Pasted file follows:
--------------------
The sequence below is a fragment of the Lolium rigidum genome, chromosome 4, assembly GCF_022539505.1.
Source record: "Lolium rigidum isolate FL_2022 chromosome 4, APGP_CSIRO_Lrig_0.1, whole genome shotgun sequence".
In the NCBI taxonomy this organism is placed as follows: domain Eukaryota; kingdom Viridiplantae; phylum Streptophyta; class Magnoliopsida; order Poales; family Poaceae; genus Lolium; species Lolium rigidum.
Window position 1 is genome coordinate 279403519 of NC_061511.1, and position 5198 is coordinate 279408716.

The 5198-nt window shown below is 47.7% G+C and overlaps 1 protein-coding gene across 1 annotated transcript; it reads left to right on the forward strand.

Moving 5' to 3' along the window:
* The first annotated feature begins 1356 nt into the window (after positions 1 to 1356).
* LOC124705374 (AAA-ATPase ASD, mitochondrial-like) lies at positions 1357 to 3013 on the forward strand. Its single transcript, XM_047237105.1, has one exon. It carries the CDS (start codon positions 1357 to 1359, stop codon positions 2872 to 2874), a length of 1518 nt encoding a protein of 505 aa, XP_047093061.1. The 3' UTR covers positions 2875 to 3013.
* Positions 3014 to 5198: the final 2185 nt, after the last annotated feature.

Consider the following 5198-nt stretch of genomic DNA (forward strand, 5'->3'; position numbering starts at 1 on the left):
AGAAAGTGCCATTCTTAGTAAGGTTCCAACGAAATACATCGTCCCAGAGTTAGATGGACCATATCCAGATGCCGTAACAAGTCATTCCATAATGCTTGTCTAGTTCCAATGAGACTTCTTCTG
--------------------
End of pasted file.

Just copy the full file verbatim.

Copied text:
The sequence below is a fragment of the Lolium rigidum genome, chromosome 4, assembly GCF_022539505.1.
Source record: "Lolium rigidum isolate FL_2022 chromosome 4, APGP_CSIRO_Lrig_0.1, whole genome shotgun sequence".
In the NCBI taxonomy this organism is placed as follows: domain Eukaryota; kingdom Viridiplantae; phylum Streptophyta; class Magnoliopsida; order Poales; family Poaceae; genus Lolium; species Lolium rigidum.
Window position 1 is genome coordinate 279403519 of NC_061511.1, and position 5198 is coordinate 279408716.

The 5198-nt window shown below is 47.7% G+C and overlaps 1 protein-coding gene across 1 annotated transcript; it reads left to right on the forward strand.

Moving 5' to 3' along the window:
* The first annotated feature begins 1356 nt into the window (after positions 1 to 1356).
* LOC124705374 (AAA-ATPase ASD, mitochondrial-like) lies at positions 1357 to 3013 on the forward strand. Its single transcript, XM_047237105.1, has one exon. It carries the CDS (start codon positions 1357 to 1359, stop codon positions 2872 to 2874), a length of 1518 nt encoding a protein of 505 aa, XP_047093061.1. The 3' UTR covers positions 2875 to 3013.
* Positions 3014 to 5198: the final 2185 nt, after the last annotated feature.

Consider the following 5198-nt stretch of genomic DNA (forward strand, 5'->3'; position numbering starts at 1 on the left):
AGAAAGTGCCATTCTTAGTAAGGTTCCAACGAAATACATCGTCCCAGAGTTAGATGGACCATATCCAGATGCCGTAACAAGTCATTCCATAATGCTTGTCTAGTTCCAATGAGACTTCTTCTG